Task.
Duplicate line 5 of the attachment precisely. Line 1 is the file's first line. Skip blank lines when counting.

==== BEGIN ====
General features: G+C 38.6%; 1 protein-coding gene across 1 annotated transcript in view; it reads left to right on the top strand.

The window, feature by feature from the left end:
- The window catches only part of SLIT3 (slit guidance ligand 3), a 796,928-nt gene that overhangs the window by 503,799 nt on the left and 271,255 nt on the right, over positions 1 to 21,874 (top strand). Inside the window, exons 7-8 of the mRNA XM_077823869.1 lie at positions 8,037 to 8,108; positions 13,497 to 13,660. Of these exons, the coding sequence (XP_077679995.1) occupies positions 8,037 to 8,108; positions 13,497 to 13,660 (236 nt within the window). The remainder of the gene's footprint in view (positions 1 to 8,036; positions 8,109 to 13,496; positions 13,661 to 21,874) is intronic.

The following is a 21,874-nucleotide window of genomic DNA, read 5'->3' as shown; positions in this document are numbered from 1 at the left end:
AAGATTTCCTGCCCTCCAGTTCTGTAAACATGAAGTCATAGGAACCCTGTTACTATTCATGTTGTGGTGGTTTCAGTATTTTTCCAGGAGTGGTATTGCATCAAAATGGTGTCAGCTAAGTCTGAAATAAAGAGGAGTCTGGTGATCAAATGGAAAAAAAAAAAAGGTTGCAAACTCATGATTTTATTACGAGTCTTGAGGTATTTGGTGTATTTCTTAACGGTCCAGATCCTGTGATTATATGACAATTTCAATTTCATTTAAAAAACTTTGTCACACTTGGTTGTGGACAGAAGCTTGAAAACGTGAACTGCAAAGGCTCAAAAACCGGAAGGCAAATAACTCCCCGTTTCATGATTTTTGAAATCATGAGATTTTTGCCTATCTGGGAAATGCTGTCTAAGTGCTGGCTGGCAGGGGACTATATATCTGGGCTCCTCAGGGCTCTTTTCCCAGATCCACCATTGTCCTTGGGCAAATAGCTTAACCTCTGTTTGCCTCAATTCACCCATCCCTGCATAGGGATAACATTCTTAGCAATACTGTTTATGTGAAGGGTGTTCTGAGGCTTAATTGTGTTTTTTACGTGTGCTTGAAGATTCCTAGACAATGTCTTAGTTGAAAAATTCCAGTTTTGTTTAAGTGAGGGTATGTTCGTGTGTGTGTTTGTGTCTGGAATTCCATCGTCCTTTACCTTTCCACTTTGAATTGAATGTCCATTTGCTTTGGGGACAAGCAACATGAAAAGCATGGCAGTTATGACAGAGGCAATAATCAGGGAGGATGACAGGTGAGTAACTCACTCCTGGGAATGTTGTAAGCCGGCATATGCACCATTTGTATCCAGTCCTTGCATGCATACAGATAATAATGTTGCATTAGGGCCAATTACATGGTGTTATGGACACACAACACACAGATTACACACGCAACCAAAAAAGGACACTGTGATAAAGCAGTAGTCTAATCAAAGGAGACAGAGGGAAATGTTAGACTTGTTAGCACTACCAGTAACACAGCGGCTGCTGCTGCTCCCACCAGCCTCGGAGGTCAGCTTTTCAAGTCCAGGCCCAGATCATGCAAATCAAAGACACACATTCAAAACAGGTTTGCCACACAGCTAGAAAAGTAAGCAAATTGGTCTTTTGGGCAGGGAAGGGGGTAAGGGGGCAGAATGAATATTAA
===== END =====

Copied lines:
AAGATTTCCTGCCCTCCAGTTCTGTAAACATGAAGTCATAGGAACCCTGTTACTATTCATGTTGTGGTGGTTTCAGTATTTTTCCAGGAGTGGTATTGCATCAAAATGGTGTCAGCTAAGTCTGAAATAAAGAGGAGTCTGGTGATCAAATGGAAAAAAAAAAAAGGTTGCAAACTCATGATTTTATTACGAGTCTTGAGGTATTTGGTGTATTTCTTAACGGTCCAGATCCTGTGATTATATGACAATTTCAATTTCATTTAAAAAACTTTGTCACACTTGGTTGTGGACAGAAGCTTGAAAACGTGAACTGCAAAGGCTCAAAAACCGGAAGGCAAATAACTCCCCGTTTCATGATTTTTGAAATCATGAGATTTTTGCCTATCTGGGAAATGCTGTCTAAGTGCTGGCTGGCAGGGGACTATATATCTGGGCTCCTCAGGGCTCTTTTCCCAGATCCACCATTGTCCTTGGGCAAATAGCTTAACCTCTGTTTGCCTCAATTCACCCATCCCTGCATAGGGATAACATTCTTAGCAATACTGTTTATGTGAAGGGTGTTCTGAGGCTTAATTGTGTTTTTTACGTGTGCTTGAAGATTCCTAGACAATGTCTTAGTTGAAAAATTCCAGTTTTGTTTAAGTGAGGGTATGTTCGTGTGTGTGTTTGTGTCTGGAATTCCATCGTCCTTTACCTTTCCACTTTGAATTGAATGTCCATTTGCTTTGGGGACAAGCAACATGAAAAGCATGGCAGTTATGACAGAGGCAATAATCAGGGAGGATGACAGGTGAGTAACTCACTCCTGGGAATGTTGTAAGCCGGCATATGCACCATTTGTATCCAGTCCTTGCATGCATACAGATAATAATGTTGCATTAGGGCCAATTACATGGTGTTATGGACACACAACACACAGATTACACACGCAACCAAAAAAGGACACTGTGATAAAGCAGTAGTCTAATCAAAGGAGACAGAGGGAAATGTTAGACTTGTTAGCACTACCAGTAACACAGCGGCTGCTGCTGCTCCCACCAGCCTCGGAGGTCAGCTTTTCAAGTCCAGGCCCAGATCATGCAAATCAAAGACACACATTCAAAACAGGTTTGCCACACAGCTAGAAAAGTAAGCAAATTGGTCTTTTGGGCAGGGAAGGGGGTAAGGGGGCAGAATGAATATTAA